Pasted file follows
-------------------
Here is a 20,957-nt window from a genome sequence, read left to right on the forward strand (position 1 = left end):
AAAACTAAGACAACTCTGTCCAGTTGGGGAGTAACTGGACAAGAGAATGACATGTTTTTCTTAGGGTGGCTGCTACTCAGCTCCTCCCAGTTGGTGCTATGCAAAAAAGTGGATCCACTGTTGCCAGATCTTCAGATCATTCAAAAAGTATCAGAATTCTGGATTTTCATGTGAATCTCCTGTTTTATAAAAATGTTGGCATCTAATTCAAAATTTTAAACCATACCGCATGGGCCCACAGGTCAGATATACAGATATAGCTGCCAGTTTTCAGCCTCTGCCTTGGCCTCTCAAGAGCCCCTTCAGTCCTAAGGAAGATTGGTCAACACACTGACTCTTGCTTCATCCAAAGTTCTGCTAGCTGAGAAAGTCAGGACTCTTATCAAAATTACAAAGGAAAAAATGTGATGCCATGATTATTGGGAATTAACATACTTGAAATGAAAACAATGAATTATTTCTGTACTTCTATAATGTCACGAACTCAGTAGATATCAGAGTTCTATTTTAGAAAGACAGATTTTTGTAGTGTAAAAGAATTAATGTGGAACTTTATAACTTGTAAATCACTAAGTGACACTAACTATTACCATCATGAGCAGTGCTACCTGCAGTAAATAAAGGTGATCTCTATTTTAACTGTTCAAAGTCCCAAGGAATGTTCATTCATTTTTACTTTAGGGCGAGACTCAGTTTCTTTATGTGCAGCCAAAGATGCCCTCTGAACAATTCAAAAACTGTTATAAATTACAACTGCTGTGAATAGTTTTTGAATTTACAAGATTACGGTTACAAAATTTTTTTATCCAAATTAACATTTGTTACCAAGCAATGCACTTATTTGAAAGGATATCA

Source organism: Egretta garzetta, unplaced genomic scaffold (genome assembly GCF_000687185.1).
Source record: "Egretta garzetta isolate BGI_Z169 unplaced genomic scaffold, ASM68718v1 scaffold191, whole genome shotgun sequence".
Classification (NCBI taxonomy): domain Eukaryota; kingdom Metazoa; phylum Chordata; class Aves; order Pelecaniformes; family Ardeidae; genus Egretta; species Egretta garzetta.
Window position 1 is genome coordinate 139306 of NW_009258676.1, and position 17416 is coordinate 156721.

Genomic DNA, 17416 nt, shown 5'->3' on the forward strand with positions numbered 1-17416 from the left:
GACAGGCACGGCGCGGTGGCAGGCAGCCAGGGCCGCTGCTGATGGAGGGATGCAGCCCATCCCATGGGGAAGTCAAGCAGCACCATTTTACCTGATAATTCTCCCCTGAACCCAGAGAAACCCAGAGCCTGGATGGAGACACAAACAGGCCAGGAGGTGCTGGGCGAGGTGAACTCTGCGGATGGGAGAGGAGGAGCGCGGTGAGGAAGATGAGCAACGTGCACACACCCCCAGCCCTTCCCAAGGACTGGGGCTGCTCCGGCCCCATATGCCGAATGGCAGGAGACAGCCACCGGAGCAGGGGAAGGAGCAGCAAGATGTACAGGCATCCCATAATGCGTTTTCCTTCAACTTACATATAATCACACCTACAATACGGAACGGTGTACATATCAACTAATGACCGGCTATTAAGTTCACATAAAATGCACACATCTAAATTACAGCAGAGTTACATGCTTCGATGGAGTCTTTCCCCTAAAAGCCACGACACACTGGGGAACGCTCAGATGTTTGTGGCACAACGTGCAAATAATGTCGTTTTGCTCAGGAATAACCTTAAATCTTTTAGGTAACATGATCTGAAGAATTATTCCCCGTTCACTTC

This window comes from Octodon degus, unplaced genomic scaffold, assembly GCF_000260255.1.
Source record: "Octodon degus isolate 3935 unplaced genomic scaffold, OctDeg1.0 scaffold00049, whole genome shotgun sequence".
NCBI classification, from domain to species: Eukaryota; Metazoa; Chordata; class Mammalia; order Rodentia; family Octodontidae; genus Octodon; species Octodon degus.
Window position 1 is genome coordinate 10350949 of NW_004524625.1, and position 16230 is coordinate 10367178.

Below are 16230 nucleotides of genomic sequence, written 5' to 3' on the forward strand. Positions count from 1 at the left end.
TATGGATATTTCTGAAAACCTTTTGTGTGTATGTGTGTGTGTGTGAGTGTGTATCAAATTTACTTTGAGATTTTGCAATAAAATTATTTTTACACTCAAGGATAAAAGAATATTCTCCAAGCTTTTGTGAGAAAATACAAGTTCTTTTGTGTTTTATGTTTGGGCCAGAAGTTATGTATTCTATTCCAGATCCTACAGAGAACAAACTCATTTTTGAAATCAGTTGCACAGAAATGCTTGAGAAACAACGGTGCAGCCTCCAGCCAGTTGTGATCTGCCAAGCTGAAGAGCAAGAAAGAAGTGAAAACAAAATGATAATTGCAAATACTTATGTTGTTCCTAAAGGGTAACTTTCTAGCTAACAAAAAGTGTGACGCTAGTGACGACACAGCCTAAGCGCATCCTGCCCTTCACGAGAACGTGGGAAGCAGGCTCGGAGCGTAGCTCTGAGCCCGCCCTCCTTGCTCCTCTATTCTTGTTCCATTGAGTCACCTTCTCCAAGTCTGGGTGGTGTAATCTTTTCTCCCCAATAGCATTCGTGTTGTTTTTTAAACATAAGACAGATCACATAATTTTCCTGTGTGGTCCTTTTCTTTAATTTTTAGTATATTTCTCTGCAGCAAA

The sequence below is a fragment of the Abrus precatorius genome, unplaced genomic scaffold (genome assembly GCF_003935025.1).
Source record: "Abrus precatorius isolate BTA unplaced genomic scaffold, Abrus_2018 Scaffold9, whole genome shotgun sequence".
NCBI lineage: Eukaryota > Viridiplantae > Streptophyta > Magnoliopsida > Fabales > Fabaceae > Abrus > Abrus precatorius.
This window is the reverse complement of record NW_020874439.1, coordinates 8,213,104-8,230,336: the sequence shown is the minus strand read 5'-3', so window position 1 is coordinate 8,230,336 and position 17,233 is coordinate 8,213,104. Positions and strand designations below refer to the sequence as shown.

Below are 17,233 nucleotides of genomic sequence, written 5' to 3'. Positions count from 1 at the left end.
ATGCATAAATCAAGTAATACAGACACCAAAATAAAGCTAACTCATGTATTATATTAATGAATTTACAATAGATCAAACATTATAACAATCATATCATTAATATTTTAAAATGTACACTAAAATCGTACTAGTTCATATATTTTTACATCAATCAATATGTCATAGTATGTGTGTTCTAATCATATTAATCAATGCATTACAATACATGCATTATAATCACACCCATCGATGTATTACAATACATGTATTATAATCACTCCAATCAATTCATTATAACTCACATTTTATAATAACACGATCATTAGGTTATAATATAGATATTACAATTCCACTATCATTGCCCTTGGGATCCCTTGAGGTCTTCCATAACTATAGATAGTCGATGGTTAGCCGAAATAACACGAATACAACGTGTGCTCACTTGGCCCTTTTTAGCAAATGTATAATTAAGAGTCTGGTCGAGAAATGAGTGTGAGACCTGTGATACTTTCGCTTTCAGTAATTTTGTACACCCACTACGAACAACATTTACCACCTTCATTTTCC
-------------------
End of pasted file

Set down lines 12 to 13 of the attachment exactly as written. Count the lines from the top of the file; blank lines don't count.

Window position 1 is genome coordinate 10350949 of NW_004524625.1, and position 16230 is coordinate 10367178.

Below are 16230 nucleotides of genomic sequence, written 5' to 3' on the forward strand. Positions count from 1 at the left end.